Rachel Rivera, a resident of the Brownsville neighborhood of Brooklyn who campaigned against a new gas pipeline there, said she wanted to urge not only Mr. Biden but also local officials to “stop both the pollution that is causing all of this” also to start financing the work ”. to get us to safety. “
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“It’s neither one nor the other,” she said. “It’s both. In every storm they talk big, but then they do nothing.”
Ms. Rivera joined New York Communities for Change, a group working on environmental and public housing issues after her roof collapsed during Hurricane Sandy. She said her teenage daughter still suffers from traumatic flashbacks when it rains.
Mr. Biden will visit the New York borough of Queens, home to the majority of New York City residents who were killed in the floods last week. Most of them drowned when rainwater poured into basement apartments that violated housing codes.
The president will also visit Manville, NJ, which recorded 10 inches of rain in the downpour on Wednesday, forcing the city to rescue residents by helicopter and boat.
Both New York and New Jersey were devastated by Hurricane Sandy nearly nine years ago, sparking new policies and grassroots movements to combat climate change. Ambitious infrastructure plans for renewable energy development and coastal protection such as levees and dune restoration have been drawn up. Public pension funds began divesting fossil fuel companies and passed laws drastically reducing greenhouse gas emissions.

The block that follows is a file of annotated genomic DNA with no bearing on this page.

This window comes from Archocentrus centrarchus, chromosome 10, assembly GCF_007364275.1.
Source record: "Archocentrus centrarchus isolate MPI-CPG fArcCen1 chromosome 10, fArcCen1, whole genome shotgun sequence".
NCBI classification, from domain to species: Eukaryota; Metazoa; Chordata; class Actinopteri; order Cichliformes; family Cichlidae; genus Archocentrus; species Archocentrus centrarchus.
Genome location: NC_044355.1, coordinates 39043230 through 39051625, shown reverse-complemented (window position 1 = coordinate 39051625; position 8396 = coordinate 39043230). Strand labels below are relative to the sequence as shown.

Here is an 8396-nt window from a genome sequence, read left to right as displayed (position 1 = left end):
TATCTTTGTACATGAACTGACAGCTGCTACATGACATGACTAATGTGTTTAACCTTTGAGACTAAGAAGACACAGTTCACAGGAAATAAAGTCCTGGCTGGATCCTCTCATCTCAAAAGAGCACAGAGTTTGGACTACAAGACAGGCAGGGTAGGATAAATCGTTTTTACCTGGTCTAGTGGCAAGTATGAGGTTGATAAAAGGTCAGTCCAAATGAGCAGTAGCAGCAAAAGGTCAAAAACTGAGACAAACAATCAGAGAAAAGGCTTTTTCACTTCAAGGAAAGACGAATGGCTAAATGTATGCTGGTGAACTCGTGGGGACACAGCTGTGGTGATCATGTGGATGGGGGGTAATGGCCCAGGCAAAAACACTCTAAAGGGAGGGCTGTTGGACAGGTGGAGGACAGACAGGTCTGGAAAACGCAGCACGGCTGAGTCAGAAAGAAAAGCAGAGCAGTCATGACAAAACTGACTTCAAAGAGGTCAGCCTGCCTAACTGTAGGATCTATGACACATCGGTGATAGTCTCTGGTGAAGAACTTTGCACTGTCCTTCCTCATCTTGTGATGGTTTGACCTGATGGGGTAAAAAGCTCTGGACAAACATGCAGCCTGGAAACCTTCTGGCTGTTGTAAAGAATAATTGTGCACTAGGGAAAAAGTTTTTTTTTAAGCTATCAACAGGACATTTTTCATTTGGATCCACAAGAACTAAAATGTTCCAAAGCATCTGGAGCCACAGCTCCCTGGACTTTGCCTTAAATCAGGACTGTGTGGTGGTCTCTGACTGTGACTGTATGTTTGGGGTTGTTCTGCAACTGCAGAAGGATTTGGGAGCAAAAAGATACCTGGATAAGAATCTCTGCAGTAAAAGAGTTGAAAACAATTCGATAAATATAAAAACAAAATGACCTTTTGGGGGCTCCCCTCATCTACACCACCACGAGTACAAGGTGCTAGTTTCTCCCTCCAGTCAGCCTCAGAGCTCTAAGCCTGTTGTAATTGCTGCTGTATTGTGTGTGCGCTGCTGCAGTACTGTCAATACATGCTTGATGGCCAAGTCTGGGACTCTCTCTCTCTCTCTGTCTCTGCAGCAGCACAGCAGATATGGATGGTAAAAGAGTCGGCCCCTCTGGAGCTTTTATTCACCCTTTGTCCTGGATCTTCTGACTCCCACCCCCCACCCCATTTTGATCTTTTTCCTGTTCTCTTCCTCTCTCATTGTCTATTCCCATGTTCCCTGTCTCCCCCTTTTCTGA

But many of these projects remain unfinished, and more far-reaching proposals have not made it into law. Proponents of more ambitious ideas like the city’s bill to ban gas appliances in new homes are now mobilizing for a new boost.
This includes a growing number of local lawmakers, chosen on promises to adopt bold measures to curb carbon emissions and address issues and inequalities that have been allowed – in housing, transport, disaster preparedness and other areas – and the extreme weather conditions cause more deadly.
Small issues that may not have been noticed before the flood are already attracting new attention. A protest against Jenifer Rajkumar, a state lawmaker, was planned for Monday in Queens over a proposed parking space she supports in Forest Park, one of the largest green spaces in the district.
The official response to the recent disaster did not begin until Sunday. The police went door to door looking for people who were still missing. State authorities are setting up command centers in flooded areas to help people get information and assistance. The New York Sanitation Department collected storm debris and said it would reverse a plan for garbage collectors to suspend Labor Day.
On the Rockaway Peninsula in Queens, Linda Bowman, another member of the New York Communities for Change, had to contend with a flood for the second time; her house had also been flooded during Sandy.
“I need help,” she said. “Don’t just talk.”